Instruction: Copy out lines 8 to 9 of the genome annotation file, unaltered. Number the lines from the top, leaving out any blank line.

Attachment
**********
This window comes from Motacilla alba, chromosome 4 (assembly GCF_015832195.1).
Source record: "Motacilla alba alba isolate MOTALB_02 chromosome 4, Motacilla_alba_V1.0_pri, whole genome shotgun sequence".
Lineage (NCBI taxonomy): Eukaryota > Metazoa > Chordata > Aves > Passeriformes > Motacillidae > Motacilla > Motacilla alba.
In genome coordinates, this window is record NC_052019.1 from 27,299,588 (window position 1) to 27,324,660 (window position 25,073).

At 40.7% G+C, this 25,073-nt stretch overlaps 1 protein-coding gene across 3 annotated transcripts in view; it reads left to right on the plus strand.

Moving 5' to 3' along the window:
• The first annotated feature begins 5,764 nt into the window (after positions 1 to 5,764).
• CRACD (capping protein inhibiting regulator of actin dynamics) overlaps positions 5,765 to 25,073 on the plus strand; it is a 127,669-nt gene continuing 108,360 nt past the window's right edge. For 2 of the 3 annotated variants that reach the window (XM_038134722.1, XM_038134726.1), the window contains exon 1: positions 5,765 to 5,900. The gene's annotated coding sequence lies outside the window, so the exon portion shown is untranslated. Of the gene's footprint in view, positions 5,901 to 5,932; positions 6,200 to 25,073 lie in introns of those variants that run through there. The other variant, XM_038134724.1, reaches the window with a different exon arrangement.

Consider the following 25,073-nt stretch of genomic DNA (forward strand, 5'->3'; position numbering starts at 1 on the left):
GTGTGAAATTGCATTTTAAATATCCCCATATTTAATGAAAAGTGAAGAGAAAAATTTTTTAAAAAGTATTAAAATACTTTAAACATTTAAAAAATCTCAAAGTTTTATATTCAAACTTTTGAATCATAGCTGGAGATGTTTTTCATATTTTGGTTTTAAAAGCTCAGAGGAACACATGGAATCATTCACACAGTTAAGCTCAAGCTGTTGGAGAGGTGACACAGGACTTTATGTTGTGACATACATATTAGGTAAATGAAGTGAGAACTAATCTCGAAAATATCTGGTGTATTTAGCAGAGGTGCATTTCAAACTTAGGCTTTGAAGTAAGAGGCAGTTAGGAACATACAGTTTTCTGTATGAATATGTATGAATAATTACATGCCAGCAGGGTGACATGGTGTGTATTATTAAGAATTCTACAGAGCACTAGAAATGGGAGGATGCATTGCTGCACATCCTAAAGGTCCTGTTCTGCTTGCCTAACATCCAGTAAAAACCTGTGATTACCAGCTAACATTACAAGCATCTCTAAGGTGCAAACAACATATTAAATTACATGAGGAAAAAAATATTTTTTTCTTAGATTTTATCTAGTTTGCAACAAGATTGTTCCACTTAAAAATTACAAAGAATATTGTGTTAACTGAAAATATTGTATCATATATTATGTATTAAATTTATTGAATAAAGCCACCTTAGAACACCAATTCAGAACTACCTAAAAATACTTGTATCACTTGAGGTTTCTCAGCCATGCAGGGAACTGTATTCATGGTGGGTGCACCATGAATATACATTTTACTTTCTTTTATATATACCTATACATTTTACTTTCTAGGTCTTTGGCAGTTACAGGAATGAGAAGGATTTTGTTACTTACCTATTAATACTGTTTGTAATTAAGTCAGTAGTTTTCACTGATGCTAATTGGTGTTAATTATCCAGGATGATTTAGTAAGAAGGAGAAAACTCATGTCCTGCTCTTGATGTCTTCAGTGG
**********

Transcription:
• CRACD (capping protein inhibiting regulator of actin dynamics) overlaps positions 5,765 to 25,073 on the plus strand; it is a 127,669-nt gene continuing 108,360 nt past the window's right edge. For 2 of the 3 annotated variants that reach the window (XM_038134722.1, XM_038134726.1), the window contains exon 1: positions 5,765 to 5,900. The gene's annotated coding sequence lies outside the window, so the exon portion shown is untranslated. Of the gene's footprint in view, positions 5,901 to 5,932; positions 6,200 to 25,073 lie in introns of those variants that run through there. The other variant, XM_038134724.1, reaches the window with a different exon arrangement.

Consider the following 25,073-nt stretch of genomic DNA (forward strand, 5'->3'; position numbering starts at 1 on the left):